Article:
In his book, Robert Spencer argues, “If peaceful Muslims can mount no comeback when jihadists point to Muhammad’s example to justify violence, their ranks will always remain vulnerable to recruitment from jihadists who present themselves as the exponents of ‘pure Islam’, faithfully following Muhammad’s example.” But Armstrong would have us ignore what terrorists repeatedly tell us about themselves and their motives. One therefore has to ask how we defeat an opponent whose name we dare not repeat and whose stated motives we cannot mention.

An_alternative_history_lessonIn another Guardian column, Armstrong insists that, “until the 20th century, anti-Semitism was not part of Islamic culture” and that anti-Semitism is purely a Western invention, spread by Westerners. The sheer wrong-headedness of this assertion is hard to put into words, but one might note how, once again, the evil imperialist West is depicted as boundlessly capable of spreading corruption wherever it goes, while the Islamic world is portrayed as passive, devoid of agency and thereby virtuous by default.

According to Armstrong, Muhammad was, above all, a “peacemaker” who “respected” Jews and other non-Muslims. Yet nowhere in the Qur’an and Sunnah does Muhammad refer to non-Muslims as in any way deserving of respect as equals. Quite the opposite, in fact. Apparently, we are to ignore over 13 centuries of Islamic history contradicting Armstrong’s view, and to ignore the contents of the Qur’an and the explicitly anti-Semitic ‘revelations’ of Islam’s founder. One therefore wonders whether Armstrong has read Ibn Ishaq’s canonical, quasi-sacred biography of Muhammad. Has she not read the Hadith, most notably Bukhari? Does she not know of the massacre of the Banu Qurayza and the opportunist raids against the Bani Quainuqa, Bani Nadir, Bani Isra’il and other Jewish tribes? Does she not know how these events were justified as a divine duty, one which formed the theological basis of the Great Jihad of Abu Bakr, setting in motion one of the most formidable military expansions in Islamic history? Does she really not know how these theological ideas established the subordinate legal status of Jews and Christians throughout much of the Islamic world for hundreds of years?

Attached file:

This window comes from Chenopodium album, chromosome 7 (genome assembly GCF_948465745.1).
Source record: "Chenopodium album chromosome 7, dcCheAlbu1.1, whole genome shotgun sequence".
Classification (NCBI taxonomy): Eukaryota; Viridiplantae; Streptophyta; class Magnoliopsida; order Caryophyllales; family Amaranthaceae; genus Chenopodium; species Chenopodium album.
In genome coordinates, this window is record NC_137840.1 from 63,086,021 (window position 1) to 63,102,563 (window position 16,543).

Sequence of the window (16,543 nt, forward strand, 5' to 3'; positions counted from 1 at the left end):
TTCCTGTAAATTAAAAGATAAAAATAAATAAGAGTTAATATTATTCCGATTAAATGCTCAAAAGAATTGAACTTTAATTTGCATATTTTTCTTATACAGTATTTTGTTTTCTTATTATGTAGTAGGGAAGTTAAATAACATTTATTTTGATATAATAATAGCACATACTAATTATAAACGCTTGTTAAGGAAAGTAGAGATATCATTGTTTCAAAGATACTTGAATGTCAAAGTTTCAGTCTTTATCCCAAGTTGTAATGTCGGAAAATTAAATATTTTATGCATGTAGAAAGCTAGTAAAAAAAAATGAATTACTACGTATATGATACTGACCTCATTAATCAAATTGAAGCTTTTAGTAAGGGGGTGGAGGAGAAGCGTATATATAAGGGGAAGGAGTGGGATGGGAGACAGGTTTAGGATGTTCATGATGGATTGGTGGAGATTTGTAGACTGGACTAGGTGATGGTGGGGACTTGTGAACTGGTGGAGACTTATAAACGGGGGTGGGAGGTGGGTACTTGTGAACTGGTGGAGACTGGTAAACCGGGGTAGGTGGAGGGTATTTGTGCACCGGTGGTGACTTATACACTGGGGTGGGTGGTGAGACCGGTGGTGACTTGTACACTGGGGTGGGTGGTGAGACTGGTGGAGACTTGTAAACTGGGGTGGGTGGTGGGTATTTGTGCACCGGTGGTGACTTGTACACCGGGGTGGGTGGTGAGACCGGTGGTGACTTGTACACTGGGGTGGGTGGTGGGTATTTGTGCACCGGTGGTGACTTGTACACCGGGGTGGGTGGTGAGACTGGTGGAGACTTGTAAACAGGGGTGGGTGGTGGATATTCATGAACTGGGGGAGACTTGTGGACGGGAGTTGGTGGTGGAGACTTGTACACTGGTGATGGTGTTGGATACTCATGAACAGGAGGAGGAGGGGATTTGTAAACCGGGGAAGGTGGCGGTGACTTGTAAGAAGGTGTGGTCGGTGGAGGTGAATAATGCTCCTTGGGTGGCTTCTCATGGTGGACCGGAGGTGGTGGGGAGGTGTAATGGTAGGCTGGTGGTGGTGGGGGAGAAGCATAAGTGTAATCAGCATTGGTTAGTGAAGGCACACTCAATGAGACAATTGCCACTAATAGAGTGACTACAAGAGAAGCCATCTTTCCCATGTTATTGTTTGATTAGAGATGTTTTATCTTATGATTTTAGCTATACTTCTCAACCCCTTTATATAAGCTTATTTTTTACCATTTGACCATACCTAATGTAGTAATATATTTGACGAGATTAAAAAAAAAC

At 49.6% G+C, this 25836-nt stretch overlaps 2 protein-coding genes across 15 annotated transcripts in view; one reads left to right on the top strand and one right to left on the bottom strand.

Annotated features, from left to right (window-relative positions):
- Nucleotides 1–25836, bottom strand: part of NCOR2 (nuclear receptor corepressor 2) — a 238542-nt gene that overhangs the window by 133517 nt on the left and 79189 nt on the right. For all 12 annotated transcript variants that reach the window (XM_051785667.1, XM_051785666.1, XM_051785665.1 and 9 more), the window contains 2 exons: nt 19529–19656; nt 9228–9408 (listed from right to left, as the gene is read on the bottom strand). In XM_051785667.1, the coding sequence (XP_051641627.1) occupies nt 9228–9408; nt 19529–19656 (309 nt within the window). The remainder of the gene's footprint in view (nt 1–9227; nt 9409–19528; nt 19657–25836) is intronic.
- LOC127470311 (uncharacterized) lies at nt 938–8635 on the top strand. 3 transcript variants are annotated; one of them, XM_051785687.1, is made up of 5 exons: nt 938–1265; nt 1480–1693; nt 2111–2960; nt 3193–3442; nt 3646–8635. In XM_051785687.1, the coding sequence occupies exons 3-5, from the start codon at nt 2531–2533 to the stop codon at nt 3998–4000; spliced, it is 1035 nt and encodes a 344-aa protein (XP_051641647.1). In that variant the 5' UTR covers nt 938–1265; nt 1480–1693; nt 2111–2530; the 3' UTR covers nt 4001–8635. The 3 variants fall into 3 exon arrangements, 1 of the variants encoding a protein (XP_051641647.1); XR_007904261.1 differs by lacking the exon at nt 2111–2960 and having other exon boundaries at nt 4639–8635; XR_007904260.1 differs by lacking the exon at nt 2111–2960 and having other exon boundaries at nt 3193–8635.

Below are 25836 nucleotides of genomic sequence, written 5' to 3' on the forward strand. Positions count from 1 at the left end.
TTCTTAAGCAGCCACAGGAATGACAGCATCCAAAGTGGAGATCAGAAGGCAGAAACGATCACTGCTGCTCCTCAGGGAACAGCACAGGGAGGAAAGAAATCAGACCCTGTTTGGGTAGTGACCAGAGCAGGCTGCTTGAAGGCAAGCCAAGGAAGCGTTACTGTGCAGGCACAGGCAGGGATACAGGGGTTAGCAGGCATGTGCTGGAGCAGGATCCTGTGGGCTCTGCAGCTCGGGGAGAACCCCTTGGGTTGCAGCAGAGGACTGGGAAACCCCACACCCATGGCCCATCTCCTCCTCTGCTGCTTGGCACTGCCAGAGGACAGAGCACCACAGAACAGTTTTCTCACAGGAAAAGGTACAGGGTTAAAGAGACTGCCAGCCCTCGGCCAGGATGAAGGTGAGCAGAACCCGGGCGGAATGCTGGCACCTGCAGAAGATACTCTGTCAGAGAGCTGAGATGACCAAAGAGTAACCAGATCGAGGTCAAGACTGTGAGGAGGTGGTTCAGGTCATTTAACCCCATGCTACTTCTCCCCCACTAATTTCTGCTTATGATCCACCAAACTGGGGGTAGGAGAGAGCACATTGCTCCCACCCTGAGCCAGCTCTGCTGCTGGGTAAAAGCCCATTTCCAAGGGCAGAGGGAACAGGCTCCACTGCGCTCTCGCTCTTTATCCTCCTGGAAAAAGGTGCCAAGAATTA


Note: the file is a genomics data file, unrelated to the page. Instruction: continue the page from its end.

In her latest offering, Armstrong is again given free rein to mislead Guardian readers and, again, rewrite history. Armstrong asserts that, “until recently, no Muslim thinker had ever claimed [violent jihad] was a central tenet of Islam." In fact, contemporary jihadists pointedly draw upon theological traditions reaching back to Muhammad’s own example. The Fifteenth Century historian and philosopher, Ibn Khaldun, summarised the consensus of five centuries of prior Sunni theology regarding jihad in his book, The Muqudimmah: “In the Muslim community, the holy war is a religious duty, because of the… mission to convert everybody to Islam either by persuasion or by force… Islam is under obligation to gain power over other nations.” Shiite jurisprudence concurred with this consensus, as seen in al-Amili’s manual of Shia law, Jami-i-Abbasi: “Islamic holy war against followers of other religions, such as Jews, is required unless they convert to Islam.”

Legacy_of_jihadGiven that Armstrong is regularly described as a “respected scholar” and an “expert on Islam”, she must surely know of Khaldun and his sources, and must surely know how Muhammad conceived jihad primarily as an expansionist military endeavour. Armstrong must also be aware of the jihad campaigns of religious ‘cleansing’ throughout the Arab Peninsula, in accord with Muhammad’s purported death bed words. Likewise, the five centuries of jihad campaigns in India, during which millions of Hindus and Buddhists were slaughtered or enslaved, along with similar campaigns in Egypt, Palestine, Armenia, Africa, Spain, etc. These campaigns are thoroughly – often triumphantly - documented by Islamic sources of the period and are available to any serious scholar. (For a detailed overview, see Andrew Bostom’s Legacy of Jihad.)